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Recycling Alone is not Enough


Here is the energy budget life cycle of one treated rotor versus its equivalent untreated.

Energy Used, Treated vs. Untreated (BTU's)

*Does not include transportation and machining.

There are three strategies for dealing with used brake rotors:

  • Send them to the landfill.

  • Send them to be recycled.

  • Use cryogenically treated rotors, then send them to be recycled.

Send them to the landfill.

Obviously sending them to landfill is not environmentally friendly. Rotors are made of cast iron, which is easily recycled. The mining and smelting of iron ore alone is energy intensive.  To create a ton of pig iron, you start with 2 tons of ore, 1 ton of coke and a half ton of limestone. The fire consumes 5 tons of air.  Sending rotors to land fill loses the energy of the mining operation and the casting operation.



Send them to be recycled

So it is environmentally friendly to send used brake rotors for recycling. But recycling them results in the use of energy and can cause pollution. 


There is a more environmentally friendly option. Cryogenically treating rotors results in getting three or more times the use of the rotor before it has to be recycled. Let's take a look at the environmental results.

To recycle a rotor, it is melted. A common rotor for a full size car weighs about 24 pounds. Of course, you just don't melt a rotor, you melt a whole bunch of scrap metal, usually in a device called a copula. The energy use of a copula works out to about 800 kilo watt hours/metric tonne. If you do the math, this works out to about 9 Kilo Watt hours/24 pound rotor, which works out to about 31,000 BTU's per rotor.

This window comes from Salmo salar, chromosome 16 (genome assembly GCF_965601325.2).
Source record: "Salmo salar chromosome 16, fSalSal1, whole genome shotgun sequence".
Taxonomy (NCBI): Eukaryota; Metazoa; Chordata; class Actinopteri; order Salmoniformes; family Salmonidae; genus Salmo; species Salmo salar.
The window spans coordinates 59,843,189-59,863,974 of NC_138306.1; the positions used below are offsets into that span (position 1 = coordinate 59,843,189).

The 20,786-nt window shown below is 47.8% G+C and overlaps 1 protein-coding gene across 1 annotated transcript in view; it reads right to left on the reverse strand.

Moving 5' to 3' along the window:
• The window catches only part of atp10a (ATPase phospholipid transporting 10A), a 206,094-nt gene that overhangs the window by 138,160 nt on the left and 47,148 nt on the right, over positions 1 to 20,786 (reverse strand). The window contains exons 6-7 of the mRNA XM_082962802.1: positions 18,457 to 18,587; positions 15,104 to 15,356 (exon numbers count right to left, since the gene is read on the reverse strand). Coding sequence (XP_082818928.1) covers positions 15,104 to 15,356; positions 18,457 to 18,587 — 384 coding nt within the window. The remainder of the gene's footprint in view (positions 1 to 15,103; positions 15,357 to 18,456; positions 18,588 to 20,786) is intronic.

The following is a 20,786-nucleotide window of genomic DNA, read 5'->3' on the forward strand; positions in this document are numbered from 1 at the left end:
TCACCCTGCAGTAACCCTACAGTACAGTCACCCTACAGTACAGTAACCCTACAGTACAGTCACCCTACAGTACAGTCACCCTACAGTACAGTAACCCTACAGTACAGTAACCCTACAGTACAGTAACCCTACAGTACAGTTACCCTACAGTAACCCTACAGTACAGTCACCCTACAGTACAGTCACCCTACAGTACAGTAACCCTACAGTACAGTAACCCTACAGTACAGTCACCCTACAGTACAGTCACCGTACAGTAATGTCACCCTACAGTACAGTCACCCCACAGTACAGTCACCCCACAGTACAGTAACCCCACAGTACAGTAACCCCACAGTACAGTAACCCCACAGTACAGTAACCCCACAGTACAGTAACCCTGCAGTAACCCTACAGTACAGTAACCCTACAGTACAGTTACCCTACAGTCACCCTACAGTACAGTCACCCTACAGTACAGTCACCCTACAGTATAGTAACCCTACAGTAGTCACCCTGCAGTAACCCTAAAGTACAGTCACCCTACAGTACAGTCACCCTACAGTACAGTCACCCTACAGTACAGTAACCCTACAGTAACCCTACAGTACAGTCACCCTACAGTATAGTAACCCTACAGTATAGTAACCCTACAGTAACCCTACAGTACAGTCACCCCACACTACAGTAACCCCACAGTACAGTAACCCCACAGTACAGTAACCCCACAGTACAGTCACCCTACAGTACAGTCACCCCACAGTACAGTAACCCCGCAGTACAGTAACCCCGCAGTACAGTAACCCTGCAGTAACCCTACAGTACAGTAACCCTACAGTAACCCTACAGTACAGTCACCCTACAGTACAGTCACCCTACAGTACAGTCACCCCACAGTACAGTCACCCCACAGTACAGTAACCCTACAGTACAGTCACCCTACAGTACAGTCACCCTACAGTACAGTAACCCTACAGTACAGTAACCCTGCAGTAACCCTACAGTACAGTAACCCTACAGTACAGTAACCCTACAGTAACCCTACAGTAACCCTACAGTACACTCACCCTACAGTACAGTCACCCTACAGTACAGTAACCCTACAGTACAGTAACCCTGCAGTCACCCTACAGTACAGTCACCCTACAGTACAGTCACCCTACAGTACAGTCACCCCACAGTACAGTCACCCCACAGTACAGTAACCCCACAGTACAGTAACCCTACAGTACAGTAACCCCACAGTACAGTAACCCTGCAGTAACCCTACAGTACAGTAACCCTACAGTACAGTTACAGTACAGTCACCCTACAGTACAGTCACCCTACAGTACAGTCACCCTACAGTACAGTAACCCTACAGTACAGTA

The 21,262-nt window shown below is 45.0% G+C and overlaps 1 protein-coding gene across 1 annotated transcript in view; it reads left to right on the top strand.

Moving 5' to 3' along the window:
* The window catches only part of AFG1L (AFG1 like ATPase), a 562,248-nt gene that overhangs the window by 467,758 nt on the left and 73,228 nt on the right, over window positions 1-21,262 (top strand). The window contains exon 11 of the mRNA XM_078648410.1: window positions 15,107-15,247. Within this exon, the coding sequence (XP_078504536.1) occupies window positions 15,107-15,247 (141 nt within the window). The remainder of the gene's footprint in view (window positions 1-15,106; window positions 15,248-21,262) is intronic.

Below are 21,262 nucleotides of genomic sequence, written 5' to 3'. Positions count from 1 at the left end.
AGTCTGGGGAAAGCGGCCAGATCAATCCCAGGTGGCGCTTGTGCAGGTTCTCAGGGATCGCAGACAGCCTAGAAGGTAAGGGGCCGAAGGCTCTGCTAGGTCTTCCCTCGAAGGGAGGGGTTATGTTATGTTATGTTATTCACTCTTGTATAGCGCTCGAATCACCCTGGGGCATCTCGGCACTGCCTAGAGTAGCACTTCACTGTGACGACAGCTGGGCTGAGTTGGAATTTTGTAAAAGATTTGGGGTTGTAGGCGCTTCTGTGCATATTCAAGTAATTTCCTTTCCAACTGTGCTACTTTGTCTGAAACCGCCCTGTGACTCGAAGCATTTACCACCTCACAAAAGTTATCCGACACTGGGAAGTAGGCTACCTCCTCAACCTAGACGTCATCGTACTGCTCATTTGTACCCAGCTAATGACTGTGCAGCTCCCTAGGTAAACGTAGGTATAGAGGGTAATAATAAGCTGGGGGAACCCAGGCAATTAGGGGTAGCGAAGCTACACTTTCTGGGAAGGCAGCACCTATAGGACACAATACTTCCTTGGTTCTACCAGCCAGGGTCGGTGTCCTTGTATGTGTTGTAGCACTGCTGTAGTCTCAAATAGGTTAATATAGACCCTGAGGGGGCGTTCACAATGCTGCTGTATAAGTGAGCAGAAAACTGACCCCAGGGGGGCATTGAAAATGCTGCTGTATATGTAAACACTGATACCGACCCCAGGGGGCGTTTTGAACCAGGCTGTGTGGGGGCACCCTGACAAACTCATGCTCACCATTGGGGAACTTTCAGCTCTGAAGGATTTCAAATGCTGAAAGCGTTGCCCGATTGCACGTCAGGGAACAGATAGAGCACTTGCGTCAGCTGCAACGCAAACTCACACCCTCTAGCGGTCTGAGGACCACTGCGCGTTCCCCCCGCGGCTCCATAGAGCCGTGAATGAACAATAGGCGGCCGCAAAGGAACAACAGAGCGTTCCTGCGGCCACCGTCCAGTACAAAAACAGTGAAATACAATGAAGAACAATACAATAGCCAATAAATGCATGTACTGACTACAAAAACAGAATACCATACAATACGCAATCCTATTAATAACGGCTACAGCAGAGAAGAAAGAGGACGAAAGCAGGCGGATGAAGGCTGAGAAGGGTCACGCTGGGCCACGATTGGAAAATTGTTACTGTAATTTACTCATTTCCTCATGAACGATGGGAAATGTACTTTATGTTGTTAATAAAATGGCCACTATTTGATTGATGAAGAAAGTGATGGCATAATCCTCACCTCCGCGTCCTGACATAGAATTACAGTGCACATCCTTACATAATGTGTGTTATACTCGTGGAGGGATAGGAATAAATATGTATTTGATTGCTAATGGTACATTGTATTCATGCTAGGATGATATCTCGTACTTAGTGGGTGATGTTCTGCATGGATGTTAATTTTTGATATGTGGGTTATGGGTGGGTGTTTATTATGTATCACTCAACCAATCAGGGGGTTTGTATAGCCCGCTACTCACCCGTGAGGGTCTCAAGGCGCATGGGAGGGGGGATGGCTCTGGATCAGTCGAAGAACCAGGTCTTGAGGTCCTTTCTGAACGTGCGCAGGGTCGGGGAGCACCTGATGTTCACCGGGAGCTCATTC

But there's more. Gates, runners and risers in the mold require about 50% more metal than what is just in the brake rotor. So that makes the BTU's for the casting 46,500. Also, when the metal is melted, a percentage is lost due to reacting with the atmosphere and creating dross or iron oxide. This is about 7%. So this represents another 3,255 BTU's that are used to heat enough metal to replace the lost metal. So to recast a brake rotor involves about 49,755 BTU's of energy used, not counting what it takes to get it to the recycling plant nor the energy used to machine the resulting casting.

Use cryogenically treated rotors, then send them to be recycled.

Let's look at what happens when you cryogenically treat a rotor. It takes about 8.2 liters of liquid nitrogen to process a rotor in our medium size machine. (It is less in our biggest machine) Air Liquide tells us that to make that amount of liquid nitrogen would take about 2460 BTU. The heating cycle in the machine also takes about 1000 BTU electrical usage per rotor in the machine, for 3460 BTU. The treated rotor will last about three times the life of the untreated rotor.

By the way, the nitrogen used does not pollute the atmosphere. It was taken from the atmosphere in the air separation process used to liquefy it, so it is just being released back from where it came. The atmosphere is about 79% nitrogen to begin with.

Reduced Heavy Metal Pollution

Another advantage is that brake pads tend to last two to three times as long on treated rotor. Brake pads contain copper which is worn off them and deposited along the road way where it makes its way into the sewer systems and into rivers. Copper pollution is a major problem, especially along the coast lines where it does considerable damage to water life. We can cut this pollution source considerably.